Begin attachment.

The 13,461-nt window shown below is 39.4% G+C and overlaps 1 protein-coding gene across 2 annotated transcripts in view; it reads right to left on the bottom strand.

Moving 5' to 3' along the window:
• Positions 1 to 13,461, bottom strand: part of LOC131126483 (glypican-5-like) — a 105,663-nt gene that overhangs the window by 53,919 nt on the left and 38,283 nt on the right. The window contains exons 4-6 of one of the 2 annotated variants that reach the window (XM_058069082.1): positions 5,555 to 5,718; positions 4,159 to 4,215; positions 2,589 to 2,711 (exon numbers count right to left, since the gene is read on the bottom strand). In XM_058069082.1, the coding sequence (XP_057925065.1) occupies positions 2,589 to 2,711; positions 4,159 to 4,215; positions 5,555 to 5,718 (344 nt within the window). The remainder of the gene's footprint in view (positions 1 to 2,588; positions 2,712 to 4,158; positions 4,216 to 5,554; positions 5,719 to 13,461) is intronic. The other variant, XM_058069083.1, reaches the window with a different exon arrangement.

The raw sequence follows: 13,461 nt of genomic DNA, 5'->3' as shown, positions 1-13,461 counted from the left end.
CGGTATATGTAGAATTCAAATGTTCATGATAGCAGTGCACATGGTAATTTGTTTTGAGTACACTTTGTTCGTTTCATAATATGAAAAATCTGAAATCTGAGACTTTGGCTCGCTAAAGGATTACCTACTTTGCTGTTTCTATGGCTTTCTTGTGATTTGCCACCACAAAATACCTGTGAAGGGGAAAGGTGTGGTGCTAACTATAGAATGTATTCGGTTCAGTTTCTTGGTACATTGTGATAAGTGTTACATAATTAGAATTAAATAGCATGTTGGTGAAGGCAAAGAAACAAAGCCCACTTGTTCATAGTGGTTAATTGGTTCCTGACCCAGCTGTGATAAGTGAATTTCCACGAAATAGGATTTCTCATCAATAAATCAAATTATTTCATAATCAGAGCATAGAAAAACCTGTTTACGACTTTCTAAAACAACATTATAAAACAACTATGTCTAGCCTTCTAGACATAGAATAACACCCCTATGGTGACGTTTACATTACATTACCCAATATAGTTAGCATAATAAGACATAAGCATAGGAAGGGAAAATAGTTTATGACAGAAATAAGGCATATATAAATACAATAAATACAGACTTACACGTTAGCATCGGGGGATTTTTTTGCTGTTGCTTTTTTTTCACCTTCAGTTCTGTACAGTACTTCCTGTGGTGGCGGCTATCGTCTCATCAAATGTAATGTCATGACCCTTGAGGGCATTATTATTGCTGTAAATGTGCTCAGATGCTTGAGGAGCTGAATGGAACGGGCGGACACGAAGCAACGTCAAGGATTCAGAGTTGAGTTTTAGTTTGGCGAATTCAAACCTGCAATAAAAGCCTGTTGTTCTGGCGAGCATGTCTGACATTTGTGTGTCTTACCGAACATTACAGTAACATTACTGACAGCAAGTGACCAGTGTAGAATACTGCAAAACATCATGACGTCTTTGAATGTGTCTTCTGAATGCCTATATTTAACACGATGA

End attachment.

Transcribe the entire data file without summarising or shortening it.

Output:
The 13,461-nt window shown below is 39.4% G+C and overlaps 1 protein-coding gene across 2 annotated transcripts in view; it reads right to left on the bottom strand.

Moving 5' to 3' along the window:
• Positions 1 to 13,461, bottom strand: part of LOC131126483 (glypican-5-like) — a 105,663-nt gene that overhangs the window by 53,919 nt on the left and 38,283 nt on the right. The window contains exons 4-6 of one of the 2 annotated variants that reach the window (XM_058069082.1): positions 5,555 to 5,718; positions 4,159 to 4,215; positions 2,589 to 2,711 (exon numbers count right to left, since the gene is read on the bottom strand). In XM_058069082.1, the coding sequence (XP_057925065.1) occupies positions 2,589 to 2,711; positions 4,159 to 4,215; positions 5,555 to 5,718 (344 nt within the window). The remainder of the gene's footprint in view (positions 1 to 2,588; positions 2,712 to 4,158; positions 4,216 to 5,554; positions 5,719 to 13,461) is intronic. The other variant, XM_058069083.1, reaches the window with a different exon arrangement.

The raw sequence follows: 13,461 nt of genomic DNA, 5'->3' as shown, positions 1-13,461 counted from the left end.
CGGTATATGTAGAATTCAAATGTTCATGATAGCAGTGCACATGGTAATTTGTTTTGAGTACACTTTGTTCGTTTCATAATATGAAAAATCTGAAATCTGAGACTTTGGCTCGCTAAAGGATTACCTACTTTGCTGTTTCTATGGCTTTCTTGTGATTTGCCACCACAAAATACCTGTGAAGGGGAAAGGTGTGGTGCTAACTATAGAATGTATTCGGTTCAGTTTCTTGGTACATTGTGATAAGTGTTACATAATTAGAATTAAATAGCATGTTGGTGAAGGCAAAGAAACAAAGCCCACTTGTTCATAGTGGTTAATTGGTTCCTGACCCAGCTGTGATAAGTGAATTTCCACGAAATAGGATTTCTCATCAATAAATCAAATTATTTCATAATCAGAGCATAGAAAAACCTGTTTACGACTTTCTAAAACAACATTATAAAACAACTATGTCTAGCCTTCTAGACATAGAATAACACCCCTATGGTGACGTTTACATTACATTACCCAATATAGTTAGCATAATAAGACATAAGCATAGGAAGGGAAAATAGTTTATGACAGAAATAAGGCATATATAAATACAATAAATACAGACTTACACGTTAGCATCGGGGGATTTTTTTGCTGTTGCTTTTTTTTCACCTTCAGTTCTGTACAGTACTTCCTGTGGTGGCGGCTATCGTCTCATCAAATGTAATGTCATGACCCTTGAGGGCATTATTATTGCTGTAAATGTGCTCAGATGCTTGAGGAGCTGAATGGAACGGGCGGACACGAAGCAACGTCAAGGATTCAGAGTTGAGTTTTAGTTTGGCGAATTCAAACCTGCAATAAAAGCCTGTTGTTCTGGCGAGCATGTCTGACATTTGTGTGTCTTACCGAACATTACAGTAACATTACTGACAGCAAGTGACCAGTGTAGAATACTGCAAAACATCATGACGTCTTTGAATGTGTCTTCTGAATGCCTATATTTAACACGATGA